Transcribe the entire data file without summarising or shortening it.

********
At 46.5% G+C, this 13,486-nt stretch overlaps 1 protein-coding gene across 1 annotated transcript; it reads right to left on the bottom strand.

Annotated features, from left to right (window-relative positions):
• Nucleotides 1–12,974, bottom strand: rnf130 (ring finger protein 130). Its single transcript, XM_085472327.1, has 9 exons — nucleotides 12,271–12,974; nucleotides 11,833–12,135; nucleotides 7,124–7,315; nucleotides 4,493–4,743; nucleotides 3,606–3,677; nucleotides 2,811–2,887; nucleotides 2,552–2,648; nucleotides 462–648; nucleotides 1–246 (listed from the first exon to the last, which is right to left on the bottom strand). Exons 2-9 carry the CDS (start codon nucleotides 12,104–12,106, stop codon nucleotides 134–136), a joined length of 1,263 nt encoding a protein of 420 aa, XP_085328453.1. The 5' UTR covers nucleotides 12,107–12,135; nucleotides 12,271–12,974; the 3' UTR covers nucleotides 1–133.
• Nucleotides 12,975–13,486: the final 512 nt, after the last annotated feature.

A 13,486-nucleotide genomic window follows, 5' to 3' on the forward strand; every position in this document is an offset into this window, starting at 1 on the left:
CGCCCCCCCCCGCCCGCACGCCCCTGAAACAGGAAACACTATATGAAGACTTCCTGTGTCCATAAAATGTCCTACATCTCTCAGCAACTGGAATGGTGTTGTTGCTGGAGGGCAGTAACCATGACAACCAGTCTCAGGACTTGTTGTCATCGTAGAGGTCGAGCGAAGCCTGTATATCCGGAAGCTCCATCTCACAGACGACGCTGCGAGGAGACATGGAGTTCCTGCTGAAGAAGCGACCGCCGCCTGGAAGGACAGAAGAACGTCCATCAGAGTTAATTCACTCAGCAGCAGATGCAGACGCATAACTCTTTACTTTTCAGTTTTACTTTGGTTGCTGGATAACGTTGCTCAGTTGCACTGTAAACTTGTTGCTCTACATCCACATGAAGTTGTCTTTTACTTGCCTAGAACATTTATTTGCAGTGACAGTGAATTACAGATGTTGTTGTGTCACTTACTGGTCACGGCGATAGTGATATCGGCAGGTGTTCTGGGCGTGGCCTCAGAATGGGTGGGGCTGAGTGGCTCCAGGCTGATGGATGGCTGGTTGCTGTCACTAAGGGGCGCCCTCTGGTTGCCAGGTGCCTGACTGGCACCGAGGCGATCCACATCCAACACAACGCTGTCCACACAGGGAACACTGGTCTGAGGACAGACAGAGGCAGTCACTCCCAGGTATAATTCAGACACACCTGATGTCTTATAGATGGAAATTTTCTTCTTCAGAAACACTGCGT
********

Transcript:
At 46.5% G+C, this 13,486-nt stretch overlaps 1 protein-coding gene across 1 annotated transcript; it reads right to left on the bottom strand.

Annotated features, from left to right (window-relative positions):
• Nucleotides 1–12,974, bottom strand: rnf130 (ring finger protein 130). Its single transcript, XM_085472327.1, has 9 exons — nucleotides 12,271–12,974; nucleotides 11,833–12,135; nucleotides 7,124–7,315; nucleotides 4,493–4,743; nucleotides 3,606–3,677; nucleotides 2,811–2,887; nucleotides 2,552–2,648; nucleotides 462–648; nucleotides 1–246 (listed from the first exon to the last, which is right to left on the bottom strand). Exons 2-9 carry the CDS (start codon nucleotides 12,104–12,106, stop codon nucleotides 134–136), a joined length of 1,263 nt encoding a protein of 420 aa, XP_085328453.1. The 5' UTR covers nucleotides 12,107–12,135; nucleotides 12,271–12,974; the 3' UTR covers nucleotides 1–133.
• Nucleotides 12,975–13,486: the final 512 nt, after the last annotated feature.

A 13,486-nucleotide genomic window follows, 5' to 3' on the forward strand; every position in this document is an offset into this window, starting at 1 on the left:
CGCCCCCCCCCGCCCGCACGCCCCTGAAACAGGAAACACTATATGAAGACTTCCTGTGTCCATAAAATGTCCTACATCTCTCAGCAACTGGAATGGTGTTGTTGCTGGAGGGCAGTAACCATGACAACCAGTCTCAGGACTTGTTGTCATCGTAGAGGTCGAGCGAAGCCTGTATATCCGGAAGCTCCATCTCACAGACGACGCTGCGAGGAGACATGGAGTTCCTGCTGAAGAAGCGACCGCCGCCTGGAAGGACAGAAGAACGTCCATCAGAGTTAATTCACTCAGCAGCAGATGCAGACGCATAACTCTTTACTTTTCAGTTTTACTTTGGTTGCTGGATAACGTTGCTCAGTTGCACTGTAAACTTGTTGCTCTACATCCACATGAAGTTGTCTTTTACTTGCCTAGAACATTTATTTGCAGTGACAGTGAATTACAGATGTTGTTGTGTCACTTACTGGTCACGGCGATAGTGATATCGGCAGGTGTTCTGGGCGTGGCCTCAGAATGGGTGGGGCTGAGTGGCTCCAGGCTGATGGATGGCTGGTTGCTGTCACTAAGGGGCGCCCTCTGGTTGCCAGGTGCCTGACTGGCACCGAGGCGATCCACATCCAACACAACGCTGTCCACACAGGGAACACTGGTCTGAGGACAGACAGAGGCAGTCACTCCCAGGTATAATTCAGACACACCTGATGTCTTATAGATGGAAATTTTCTTCTTCAGAAACACTGCGT